“The politicians decided to win votes from the deaths of gang members,” said Raul Mijango, a former guerrilla leader in the civil war era who became a legislator and was a key broker of the ceasefire.
How could a policy that cut the murder rate by more than 50 per cent be unpopular? It has to do with El Salvador’s political culture, steeped in a history of the authoritarianism of military government and the violence of civil war, said Jeannette Aguilar, director of the Institute of Public Opinion at the University of Central America in San Salvador. In a country where everyone is touched by the gangs, either through extortion or the imminent threat of violence, “people tend to support these kinds of measures and ask for even tougher ones.” They want what’s called mano dura, an iron fist, the popular term for repressive policies adopted periodically over the past decade. “And some segment of the public even asks for elimination – ‘Just kill them,’ she added. “There is a climate of intolerance and vigilantism and polarization.” Typically, each government crackdown initially has widespread public support that dies away when it proves to make no difference to public security – or to worsen it.
Nevertheless, praise or at least lukewarm support for the mano dura can be heard in every pupuseria and cantina in this city today. “The truce made things worse: The gangs had more freedom, but not the people,” said Ana Gonzalez, 40, who sells trinkets emblazoned with the face of the recently beatified priest Oscar Romero, outside the cathedral where he preached before his assassination. Ms. Gonzalez said she earns $250 a month – and $42 of them she must pay to the gang that controls the cathedral block, or someone in her family would be assaulted or perhaps killed. “There isn’t one Salvadoran family who wasn’t a victim of their murder or extortion. The government should build more prisons, arrest more of them, attack them harder.” The current murder rate does not trouble her: “It’s mostly them killing each other. Which is good for the rest of us.”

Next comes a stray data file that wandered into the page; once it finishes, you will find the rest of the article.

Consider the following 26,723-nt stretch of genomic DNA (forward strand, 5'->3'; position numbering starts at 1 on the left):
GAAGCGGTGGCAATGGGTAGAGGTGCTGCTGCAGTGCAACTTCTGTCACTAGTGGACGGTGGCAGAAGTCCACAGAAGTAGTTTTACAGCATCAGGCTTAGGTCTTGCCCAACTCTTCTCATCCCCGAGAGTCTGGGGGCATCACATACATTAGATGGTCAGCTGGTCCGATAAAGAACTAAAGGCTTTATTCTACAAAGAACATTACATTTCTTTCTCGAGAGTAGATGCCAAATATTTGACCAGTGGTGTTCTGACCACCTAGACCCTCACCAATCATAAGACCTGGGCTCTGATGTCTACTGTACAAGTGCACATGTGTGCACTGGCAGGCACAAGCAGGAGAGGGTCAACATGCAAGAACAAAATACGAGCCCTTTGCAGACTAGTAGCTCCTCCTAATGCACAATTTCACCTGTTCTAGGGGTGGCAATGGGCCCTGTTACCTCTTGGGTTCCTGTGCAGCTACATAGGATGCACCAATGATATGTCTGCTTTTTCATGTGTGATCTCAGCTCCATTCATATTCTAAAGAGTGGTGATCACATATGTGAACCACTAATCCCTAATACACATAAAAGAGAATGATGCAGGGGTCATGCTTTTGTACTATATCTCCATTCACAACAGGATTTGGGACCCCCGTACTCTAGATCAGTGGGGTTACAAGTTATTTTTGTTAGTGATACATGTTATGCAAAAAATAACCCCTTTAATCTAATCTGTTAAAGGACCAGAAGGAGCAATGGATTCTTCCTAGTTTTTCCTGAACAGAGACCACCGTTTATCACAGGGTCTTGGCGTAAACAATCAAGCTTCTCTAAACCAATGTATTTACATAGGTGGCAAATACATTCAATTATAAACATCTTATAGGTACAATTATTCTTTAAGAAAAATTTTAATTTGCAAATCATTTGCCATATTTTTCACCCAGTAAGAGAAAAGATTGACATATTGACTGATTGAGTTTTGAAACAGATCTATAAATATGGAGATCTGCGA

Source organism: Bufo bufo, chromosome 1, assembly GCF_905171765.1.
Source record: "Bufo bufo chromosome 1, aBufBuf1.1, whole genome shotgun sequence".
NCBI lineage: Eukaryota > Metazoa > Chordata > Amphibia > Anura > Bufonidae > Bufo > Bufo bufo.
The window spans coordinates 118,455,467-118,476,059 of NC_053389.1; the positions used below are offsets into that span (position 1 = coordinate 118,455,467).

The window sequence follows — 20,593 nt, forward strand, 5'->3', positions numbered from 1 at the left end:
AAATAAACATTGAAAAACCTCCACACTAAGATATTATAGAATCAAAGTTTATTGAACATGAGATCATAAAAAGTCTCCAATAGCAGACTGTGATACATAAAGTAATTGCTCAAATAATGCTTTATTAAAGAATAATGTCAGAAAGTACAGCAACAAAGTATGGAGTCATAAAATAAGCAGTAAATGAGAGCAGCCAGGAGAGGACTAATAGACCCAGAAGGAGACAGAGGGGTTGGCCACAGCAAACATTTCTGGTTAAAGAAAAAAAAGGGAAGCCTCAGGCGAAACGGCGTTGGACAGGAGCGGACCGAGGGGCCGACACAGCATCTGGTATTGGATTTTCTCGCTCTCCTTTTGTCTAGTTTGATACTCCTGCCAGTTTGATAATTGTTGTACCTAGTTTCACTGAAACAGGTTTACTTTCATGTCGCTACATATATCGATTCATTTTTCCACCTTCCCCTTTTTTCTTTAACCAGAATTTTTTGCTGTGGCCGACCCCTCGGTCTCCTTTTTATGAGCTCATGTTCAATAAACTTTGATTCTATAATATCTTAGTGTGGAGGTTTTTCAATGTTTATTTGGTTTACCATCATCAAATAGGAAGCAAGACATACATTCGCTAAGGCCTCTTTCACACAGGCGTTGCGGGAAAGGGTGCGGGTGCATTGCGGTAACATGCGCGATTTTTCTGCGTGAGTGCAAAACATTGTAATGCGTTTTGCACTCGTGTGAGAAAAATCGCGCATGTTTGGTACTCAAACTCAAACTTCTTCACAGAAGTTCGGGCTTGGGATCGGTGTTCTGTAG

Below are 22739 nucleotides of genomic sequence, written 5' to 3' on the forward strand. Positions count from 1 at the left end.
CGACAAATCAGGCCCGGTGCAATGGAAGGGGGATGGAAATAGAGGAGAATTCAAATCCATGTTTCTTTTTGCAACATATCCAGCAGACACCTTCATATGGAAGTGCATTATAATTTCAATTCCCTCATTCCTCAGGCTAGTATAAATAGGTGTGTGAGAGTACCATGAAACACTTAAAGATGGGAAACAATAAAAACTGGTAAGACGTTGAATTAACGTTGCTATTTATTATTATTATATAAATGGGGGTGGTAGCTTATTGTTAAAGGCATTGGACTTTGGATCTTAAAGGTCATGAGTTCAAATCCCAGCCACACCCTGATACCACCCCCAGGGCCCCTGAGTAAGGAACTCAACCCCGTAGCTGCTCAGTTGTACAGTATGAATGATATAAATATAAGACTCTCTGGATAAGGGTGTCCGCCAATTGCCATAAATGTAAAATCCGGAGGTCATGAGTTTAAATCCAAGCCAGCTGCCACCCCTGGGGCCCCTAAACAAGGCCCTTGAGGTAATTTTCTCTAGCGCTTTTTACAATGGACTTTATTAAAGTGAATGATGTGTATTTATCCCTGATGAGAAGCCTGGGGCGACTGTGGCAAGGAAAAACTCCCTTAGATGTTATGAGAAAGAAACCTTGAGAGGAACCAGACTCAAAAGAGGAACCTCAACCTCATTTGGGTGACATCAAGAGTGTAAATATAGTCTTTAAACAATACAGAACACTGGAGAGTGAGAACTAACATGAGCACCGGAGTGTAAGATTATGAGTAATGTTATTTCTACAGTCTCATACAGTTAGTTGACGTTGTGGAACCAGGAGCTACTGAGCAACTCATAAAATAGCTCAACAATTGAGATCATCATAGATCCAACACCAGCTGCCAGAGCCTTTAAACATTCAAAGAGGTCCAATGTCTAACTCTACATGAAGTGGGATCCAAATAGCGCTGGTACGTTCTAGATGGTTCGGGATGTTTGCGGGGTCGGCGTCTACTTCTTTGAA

A period of truce between March 2012 and March 2014 saw a decline in the number of murders each month.
Indeed, the biggest advantage of the truce is found among civilians who live in the gang areas and gang members themselves, Ms. Aguilar said – and no one polls them, or worries overmuch about their votes.
Howard Cotto, the deputy chief of police in San Salvador, where the violence is worst, firmly rejected the idea that the state should be negotiating with the gangs, saying they are simply criminal organizations. “What do they want? What’s their social or economic or political plan?” he asked rhetorically. “They don’t have one. It’s easy to talk about a ‘truce’ but it’s really a pax mafioso. What’s it for – so they can get better organized and have better structures, so they have a future ability to act more strongly against the state and civilians.”
Critics say the truce served mainly to give the gangs breathing space to increase their resources and their power. Gang leaders were able to run things more efficiently from lower-security cells. They bought more weapons, and beefed up their ranks, by both enticing and forcing more youths to join. Making deals with them is giving in to blackmail, buying peace by agreeing to let them conduct criminal activity, Mr. Cotto said.
Outside opinion is more tempered. Academics who have analyzed the truce period conclude that gangs did not lose strength or move members out of criminal activity, but that this is largely a reflection of government failure to follow through on commitments to boost spending on social inclusion.
“We promised so much and we did nothing,” admitted a senior government official working on the gang response, speaking off the record because his personal views conflict with the official position. The gangs have their origins in Los Angeles, and were exported to El Salvador in the 1990s with deportees. Today they have no connection with the U.S. or other organizations of the same name in Central America, but exist as a warped source of identity and recreation for young people, predominantly male, in communities where many families are split by migration, and everyone is poor.